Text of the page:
Although it’s not physically possible to be in two places at once, Mario Batali will have you checking your old physics textbook just to be sure. Chef and restaurateur may be the most prominent items on his impressive résumé, but add to that cookbook author, founder of the children’s charity the Mario Batali Foundation, co-founder of the 50,000-square-foot Eataly in New York City, and, most recently, co-host of the daily talk show, The Chew.

'Tis the holidays...Check out more new cookbooks for 2011.

Amid this whirlwind of activity, Batali took some time to answer a few questions for us about his latest cookbook, Molto Batali.

Your new cookbook, Molto Batali, is divided into 12 sections, using seasonal ingredients for each month of the year. What are the advantages of eating seasonally in an age where people can essentially get anything they want at any time of the year?

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Too many to count! Eating seasonally is a big way to save money. It's good to recognize when things are freshest and subsequently more nutritious, and it is essential to realize how eating locally and seasonally is sustainable and supports working farmers in the region you live in. It's also about teaching our kids and our families about food  and where things come from. Every time we buy things that we eat we are effectively voting for a strategy and a process in the food world. Understanding the importance of these decisions can bring us together and can make us feel part of a better and more cohesive community.

Molto Batali also focuses on cooking for groups of 8-12 people. What is it about Italian food that lends itself so well to celebrations with family and friends?

Meals made and eaten together with a family group are always festive in any culture. Italian food is recognizable, simple to make and generally captures even the pickiest of eaters at the table with a huge payoff in fun and deliciousness. There are many options in Molto Batali to make even a regular weekday supper feel like a celebration. That said, the book is also great to cut recipes in half or even quartered if you're just cooking for a small group.

In your opinion, what are some of the factors that prevent a pretty good cookbook from being a great cookbook?

Great cookbooks are accessible to any and all cooks. Pretty good cookbooks are usually too ambitious or technique-driven and exclude groups of cooks.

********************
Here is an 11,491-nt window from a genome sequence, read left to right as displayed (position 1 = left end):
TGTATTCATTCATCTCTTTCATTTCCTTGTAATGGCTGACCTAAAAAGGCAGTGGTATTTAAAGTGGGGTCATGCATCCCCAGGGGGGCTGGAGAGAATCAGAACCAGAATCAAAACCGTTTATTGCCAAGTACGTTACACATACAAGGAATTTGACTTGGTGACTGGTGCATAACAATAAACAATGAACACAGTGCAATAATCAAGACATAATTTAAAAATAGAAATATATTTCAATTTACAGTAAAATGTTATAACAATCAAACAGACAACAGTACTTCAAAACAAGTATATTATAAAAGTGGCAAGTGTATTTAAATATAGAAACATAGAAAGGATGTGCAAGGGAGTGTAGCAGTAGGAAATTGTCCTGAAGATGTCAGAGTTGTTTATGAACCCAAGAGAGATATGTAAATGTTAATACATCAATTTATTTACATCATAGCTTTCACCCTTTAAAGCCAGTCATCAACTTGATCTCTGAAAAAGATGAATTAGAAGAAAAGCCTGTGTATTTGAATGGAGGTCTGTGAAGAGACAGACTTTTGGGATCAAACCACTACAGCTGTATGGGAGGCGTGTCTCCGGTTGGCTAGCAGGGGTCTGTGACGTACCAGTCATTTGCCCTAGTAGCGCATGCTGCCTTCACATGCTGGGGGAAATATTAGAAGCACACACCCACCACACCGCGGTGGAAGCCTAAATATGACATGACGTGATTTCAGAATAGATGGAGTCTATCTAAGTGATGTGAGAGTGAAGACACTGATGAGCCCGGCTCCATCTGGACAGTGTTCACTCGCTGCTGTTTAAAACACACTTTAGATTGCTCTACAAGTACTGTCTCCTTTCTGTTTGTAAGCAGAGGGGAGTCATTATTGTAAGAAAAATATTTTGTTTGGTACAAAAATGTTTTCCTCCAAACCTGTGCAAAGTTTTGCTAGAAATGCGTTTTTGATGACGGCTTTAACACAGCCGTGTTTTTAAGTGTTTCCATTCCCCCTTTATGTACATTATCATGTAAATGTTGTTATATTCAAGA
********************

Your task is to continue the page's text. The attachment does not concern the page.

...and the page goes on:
Do you think the popularity of cooking shows on TV has created more sophisticated diners? Has that raised the bar for chefs? 

Television cooking has brought an awareness of the vast world of food and cooking into homes for five decades and has significantly raised the bar for both cooks and chefs on many levels. A well-informed customer is always an ally to chefs making good food and the buzz that a well-informed customer can help create is almost always good for the chef. Americans are very savvy consumers and will always search for the genuine, the delicious and the fairly priced options and reward them with return visits at every price point.

Eataly, your Italian wonderland, has been open in NYC for just over a year now. Was the first year everything you hoped it would be? 

Eataly opened with a big bang and has exceeded my expectations by far. We continue to refine it and improve the experience every day.

In 2009 you started the Mario Batali Foundation to help children reach their full potential, and you say in the introduction to Molto Batali that the book is the first step in a new philanthropic move forward for you. What was the inspiration for starting the MBF, and can you share any future plans for furthering your philanthropic goals?

I started the foundation because I realized that rather than focusing my time, energy and monies toward a bunch of different charities, I wanted to hone in and support the causes that I really care about: children's disease research, children's literacy guarantee and hunger relief. 

This book mirrors that same passion for food and family, my belief in the importance of eating together, and the joy that comes when we share lovingly made meals. With this in mind, people can go to mariobatalifoundation.org and donate to MBF and support those causes, too. The cool part? The first $100,000 in paid donations made to the Foundation after Nov. 1, will be matched by me personally. My partners at Aperol will also match up to $50,000 in paid donations between Nov. 1 and Feb. 1, 2012.

Lastly, what is your secret to being able to manage so many different projects (restaurants, stores, cookbooks, charitable work, etc.) simultaneously?

I have assembled a spectacular team of thoughtful, focused and creative people, and I do not seem to need much sleep.